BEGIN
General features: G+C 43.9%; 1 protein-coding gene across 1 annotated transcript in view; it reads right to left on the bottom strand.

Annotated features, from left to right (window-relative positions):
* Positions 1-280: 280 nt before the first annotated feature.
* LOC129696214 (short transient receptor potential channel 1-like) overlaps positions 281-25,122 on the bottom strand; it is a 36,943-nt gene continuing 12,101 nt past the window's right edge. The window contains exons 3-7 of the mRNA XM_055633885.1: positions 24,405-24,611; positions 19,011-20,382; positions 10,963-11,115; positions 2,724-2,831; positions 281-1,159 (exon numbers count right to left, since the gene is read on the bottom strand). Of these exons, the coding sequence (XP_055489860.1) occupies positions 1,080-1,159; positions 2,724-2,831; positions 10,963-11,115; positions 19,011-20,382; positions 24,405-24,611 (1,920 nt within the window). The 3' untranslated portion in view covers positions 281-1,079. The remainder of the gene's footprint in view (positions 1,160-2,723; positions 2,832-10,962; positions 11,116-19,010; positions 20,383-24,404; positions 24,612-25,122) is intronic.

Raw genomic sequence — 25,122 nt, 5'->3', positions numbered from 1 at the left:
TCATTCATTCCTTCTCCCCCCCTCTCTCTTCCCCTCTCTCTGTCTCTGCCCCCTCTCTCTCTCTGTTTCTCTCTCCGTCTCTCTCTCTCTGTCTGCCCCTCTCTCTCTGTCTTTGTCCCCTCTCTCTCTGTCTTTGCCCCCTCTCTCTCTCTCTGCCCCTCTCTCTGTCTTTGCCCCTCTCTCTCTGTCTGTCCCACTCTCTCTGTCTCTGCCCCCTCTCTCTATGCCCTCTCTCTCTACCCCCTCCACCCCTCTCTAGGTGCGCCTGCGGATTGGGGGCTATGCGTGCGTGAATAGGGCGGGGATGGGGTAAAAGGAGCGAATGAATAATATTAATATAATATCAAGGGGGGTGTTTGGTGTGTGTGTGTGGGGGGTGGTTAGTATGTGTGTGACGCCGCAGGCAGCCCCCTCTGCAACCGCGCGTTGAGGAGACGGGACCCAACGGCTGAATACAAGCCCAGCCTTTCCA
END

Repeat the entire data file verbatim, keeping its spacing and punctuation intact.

General features: G+C 43.9%; 1 protein-coding gene across 1 annotated transcript in view; it reads right to left on the bottom strand.

Annotated features, from left to right (window-relative positions):
* Positions 1-280: 280 nt before the first annotated feature.
* LOC129696214 (short transient receptor potential channel 1-like) overlaps positions 281-25,122 on the bottom strand; it is a 36,943-nt gene continuing 12,101 nt past the window's right edge. The window contains exons 3-7 of the mRNA XM_055633885.1: positions 24,405-24,611; positions 19,011-20,382; positions 10,963-11,115; positions 2,724-2,831; positions 281-1,159 (exon numbers count right to left, since the gene is read on the bottom strand). Of these exons, the coding sequence (XP_055489860.1) occupies positions 1,080-1,159; positions 2,724-2,831; positions 10,963-11,115; positions 19,011-20,382; positions 24,405-24,611 (1,920 nt within the window). The 3' untranslated portion in view covers positions 281-1,079. The remainder of the gene's footprint in view (positions 1,160-2,723; positions 2,832-10,962; positions 11,116-19,010; positions 20,383-24,404; positions 24,612-25,122) is intronic.

Raw genomic sequence — 25,122 nt, 5'->3', positions numbered from 1 at the left:
TCATTCATTCCTTCTCCCCCCCTCTCTCTTCCCCTCTCTCTGTCTCTGCCCCCTCTCTCTCTCTGTTTCTCTCTCCGTCTCTCTCTCTCTGTCTGCCCCTCTCTCTCTGTCTTTGTCCCCTCTCTCTCTGTCTTTGCCCCCTCTCTCTCTCTCTGCCCCTCTCTCTGTCTTTGCCCCTCTCTCTCTGTCTGTCCCACTCTCTCTGTCTCTGCCCCCTCTCTCTATGCCCTCTCTCTCTACCCCCTCCACCCCTCTCTAGGTGCGCCTGCGGATTGGGGGCTATGCGTGCGTGAATAGGGCGGGGATGGGGTAAAAGGAGCGAATGAATAATATTAATATAATATCAAGGGGGGTGTTTGGTGTGTGTGTGTGGGGGGTGGTTAGTATGTGTGTGACGCCGCAGGCAGCCCCCTCTGCAACCGCGCGTTGAGGAGACGGGACCCAACGGCTGAATACAAGCCCAGCCTTTCCA